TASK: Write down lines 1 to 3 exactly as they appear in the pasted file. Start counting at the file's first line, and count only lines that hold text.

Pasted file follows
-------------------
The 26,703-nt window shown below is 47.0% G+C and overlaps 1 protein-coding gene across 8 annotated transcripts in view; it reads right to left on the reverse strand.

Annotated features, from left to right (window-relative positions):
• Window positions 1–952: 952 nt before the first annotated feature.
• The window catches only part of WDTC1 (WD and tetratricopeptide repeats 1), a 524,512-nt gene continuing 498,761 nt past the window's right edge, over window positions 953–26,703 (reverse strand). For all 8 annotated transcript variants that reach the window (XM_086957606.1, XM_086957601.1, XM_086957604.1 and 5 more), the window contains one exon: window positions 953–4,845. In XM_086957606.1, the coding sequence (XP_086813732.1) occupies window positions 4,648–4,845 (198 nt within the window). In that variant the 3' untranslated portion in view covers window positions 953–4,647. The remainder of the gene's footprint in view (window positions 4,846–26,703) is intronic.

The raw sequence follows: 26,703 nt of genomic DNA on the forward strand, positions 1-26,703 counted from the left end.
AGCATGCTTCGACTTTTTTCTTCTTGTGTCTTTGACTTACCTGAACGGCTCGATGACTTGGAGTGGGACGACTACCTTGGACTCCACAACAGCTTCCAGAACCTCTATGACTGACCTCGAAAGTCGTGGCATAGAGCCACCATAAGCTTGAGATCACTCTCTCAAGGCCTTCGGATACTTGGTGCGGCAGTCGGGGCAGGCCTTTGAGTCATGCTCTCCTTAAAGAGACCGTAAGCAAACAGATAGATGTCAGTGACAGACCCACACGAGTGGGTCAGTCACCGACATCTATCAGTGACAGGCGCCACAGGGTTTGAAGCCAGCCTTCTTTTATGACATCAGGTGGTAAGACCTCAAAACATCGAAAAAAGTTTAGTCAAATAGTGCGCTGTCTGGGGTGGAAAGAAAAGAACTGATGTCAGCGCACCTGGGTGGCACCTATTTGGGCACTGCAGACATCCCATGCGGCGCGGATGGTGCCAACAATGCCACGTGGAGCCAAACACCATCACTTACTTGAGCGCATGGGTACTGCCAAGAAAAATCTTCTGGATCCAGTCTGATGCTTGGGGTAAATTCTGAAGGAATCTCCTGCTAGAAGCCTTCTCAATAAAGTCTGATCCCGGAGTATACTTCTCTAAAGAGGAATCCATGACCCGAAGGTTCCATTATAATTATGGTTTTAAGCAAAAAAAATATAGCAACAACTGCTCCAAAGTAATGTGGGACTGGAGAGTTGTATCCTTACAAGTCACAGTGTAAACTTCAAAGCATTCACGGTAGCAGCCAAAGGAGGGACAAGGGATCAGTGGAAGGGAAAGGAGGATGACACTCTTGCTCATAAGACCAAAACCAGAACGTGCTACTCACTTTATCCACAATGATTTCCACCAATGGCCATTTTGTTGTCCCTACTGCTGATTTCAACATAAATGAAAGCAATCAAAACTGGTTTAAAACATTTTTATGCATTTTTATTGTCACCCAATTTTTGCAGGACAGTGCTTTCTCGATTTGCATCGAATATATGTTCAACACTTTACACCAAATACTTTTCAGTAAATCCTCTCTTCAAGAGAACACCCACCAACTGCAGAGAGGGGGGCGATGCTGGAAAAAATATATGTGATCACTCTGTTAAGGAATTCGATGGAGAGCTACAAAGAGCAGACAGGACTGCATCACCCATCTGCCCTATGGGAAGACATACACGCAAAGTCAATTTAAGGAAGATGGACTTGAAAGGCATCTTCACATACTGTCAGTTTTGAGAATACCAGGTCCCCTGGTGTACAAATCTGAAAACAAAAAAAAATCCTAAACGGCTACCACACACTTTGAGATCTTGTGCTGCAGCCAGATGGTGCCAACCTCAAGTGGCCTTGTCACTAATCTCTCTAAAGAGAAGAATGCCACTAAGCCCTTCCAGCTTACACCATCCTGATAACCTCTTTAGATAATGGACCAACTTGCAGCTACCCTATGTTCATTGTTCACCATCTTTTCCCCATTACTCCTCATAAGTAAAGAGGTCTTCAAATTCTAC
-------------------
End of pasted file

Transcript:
The 26,703-nt window shown below is 47.0% G+C and overlaps 1 protein-coding gene across 8 annotated transcripts in view; it reads right to left on the reverse strand.

Annotated features, from left to right (window-relative positions):
• Window positions 1–952: 952 nt before the first annotated feature.